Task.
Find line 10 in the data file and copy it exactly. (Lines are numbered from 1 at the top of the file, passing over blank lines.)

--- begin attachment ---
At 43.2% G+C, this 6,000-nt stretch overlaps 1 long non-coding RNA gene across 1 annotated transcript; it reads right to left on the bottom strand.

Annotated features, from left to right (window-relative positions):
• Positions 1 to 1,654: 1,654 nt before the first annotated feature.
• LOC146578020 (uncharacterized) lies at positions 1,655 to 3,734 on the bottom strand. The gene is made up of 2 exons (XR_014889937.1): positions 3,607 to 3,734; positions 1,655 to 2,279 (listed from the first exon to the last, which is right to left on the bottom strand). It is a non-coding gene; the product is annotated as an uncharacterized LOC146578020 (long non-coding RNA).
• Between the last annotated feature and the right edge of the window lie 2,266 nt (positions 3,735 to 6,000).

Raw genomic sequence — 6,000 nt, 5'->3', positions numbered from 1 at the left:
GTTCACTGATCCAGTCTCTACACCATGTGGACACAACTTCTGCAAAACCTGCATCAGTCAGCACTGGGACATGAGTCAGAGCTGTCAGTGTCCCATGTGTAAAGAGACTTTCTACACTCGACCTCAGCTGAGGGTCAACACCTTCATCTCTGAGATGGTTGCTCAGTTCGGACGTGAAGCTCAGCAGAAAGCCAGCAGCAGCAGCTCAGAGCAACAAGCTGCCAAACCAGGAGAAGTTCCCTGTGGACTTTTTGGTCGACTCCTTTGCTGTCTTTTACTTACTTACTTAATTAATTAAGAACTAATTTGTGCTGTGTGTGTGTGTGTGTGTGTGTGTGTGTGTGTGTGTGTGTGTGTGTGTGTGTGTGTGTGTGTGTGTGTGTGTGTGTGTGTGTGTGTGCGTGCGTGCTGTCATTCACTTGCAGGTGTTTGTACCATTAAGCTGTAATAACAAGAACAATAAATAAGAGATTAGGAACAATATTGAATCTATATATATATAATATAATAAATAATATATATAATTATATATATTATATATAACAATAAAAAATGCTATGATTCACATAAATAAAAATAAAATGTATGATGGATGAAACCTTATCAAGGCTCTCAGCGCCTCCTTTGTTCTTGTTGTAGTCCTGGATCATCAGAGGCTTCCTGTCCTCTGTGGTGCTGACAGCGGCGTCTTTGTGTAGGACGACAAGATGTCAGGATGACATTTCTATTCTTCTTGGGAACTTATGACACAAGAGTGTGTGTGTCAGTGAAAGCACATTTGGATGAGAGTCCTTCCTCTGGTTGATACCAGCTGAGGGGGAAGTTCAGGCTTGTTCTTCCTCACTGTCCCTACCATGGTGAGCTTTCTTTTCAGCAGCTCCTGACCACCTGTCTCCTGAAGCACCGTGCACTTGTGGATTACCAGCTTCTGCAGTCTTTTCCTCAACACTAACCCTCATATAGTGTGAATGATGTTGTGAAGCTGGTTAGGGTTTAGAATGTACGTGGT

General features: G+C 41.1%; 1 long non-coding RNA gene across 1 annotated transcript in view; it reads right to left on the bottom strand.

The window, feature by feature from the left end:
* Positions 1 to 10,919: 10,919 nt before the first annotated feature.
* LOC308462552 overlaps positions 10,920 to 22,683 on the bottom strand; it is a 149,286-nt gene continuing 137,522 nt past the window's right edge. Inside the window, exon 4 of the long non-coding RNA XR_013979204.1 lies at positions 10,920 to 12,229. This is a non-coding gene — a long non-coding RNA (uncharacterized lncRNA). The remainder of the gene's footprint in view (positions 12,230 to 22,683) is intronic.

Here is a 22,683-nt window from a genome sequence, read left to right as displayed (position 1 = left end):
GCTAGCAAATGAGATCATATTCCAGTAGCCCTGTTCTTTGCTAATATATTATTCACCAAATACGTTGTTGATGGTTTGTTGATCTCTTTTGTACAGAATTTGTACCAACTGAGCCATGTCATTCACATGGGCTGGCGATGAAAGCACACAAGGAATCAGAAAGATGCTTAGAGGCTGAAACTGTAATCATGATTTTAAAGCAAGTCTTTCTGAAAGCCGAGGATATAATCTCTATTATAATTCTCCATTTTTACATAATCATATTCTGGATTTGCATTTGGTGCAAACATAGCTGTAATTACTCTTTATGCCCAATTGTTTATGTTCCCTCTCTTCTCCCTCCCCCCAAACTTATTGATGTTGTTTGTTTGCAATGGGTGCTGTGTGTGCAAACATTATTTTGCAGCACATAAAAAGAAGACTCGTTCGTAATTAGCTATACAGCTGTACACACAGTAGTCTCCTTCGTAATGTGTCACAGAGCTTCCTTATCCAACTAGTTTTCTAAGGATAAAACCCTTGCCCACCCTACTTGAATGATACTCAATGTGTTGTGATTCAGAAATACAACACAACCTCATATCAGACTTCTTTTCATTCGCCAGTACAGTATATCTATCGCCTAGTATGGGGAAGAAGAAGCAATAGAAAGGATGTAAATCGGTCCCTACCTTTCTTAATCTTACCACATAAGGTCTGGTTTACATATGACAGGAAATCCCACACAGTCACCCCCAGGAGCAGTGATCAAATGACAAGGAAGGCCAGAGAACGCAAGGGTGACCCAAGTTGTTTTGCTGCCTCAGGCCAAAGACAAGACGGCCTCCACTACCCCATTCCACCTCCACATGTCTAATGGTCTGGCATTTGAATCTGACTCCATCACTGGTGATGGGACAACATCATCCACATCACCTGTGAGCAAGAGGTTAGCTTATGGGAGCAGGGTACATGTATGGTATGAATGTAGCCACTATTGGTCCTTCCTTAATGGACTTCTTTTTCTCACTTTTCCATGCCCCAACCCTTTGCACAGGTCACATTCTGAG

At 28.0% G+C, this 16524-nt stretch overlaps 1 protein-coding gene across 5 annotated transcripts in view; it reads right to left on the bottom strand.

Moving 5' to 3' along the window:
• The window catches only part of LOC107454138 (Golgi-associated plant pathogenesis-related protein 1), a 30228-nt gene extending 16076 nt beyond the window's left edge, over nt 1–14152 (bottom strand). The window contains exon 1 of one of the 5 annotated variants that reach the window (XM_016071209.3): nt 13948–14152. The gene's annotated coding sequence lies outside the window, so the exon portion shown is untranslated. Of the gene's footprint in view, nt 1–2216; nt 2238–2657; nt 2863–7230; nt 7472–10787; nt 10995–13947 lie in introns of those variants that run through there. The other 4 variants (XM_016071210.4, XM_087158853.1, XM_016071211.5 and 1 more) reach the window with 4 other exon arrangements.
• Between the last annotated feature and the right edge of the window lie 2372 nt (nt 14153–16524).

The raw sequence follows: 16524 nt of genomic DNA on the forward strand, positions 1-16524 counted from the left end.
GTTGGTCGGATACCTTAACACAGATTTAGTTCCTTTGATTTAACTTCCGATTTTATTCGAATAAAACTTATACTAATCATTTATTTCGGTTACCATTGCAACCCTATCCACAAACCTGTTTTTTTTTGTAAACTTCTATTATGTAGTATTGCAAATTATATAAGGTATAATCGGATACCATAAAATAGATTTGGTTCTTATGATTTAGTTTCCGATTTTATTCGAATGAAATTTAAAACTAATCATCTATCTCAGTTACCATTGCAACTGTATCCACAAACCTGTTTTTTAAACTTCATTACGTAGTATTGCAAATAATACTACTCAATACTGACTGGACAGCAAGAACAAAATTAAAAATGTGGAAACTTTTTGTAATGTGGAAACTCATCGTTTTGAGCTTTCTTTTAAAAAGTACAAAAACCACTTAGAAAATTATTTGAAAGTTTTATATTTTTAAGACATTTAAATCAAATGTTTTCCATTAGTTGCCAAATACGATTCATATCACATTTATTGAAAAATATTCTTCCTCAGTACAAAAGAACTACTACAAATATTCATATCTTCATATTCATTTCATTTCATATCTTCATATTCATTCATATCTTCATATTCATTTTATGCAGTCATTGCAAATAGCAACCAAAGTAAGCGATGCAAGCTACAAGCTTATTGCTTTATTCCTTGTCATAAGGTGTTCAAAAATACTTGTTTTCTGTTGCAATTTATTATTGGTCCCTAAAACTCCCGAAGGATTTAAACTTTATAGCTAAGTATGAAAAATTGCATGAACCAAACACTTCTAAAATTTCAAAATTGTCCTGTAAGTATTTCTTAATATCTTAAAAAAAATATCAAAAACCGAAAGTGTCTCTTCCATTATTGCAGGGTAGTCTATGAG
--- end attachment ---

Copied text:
* Positions 1 to 10,919: 10,919 nt before the first annotated feature.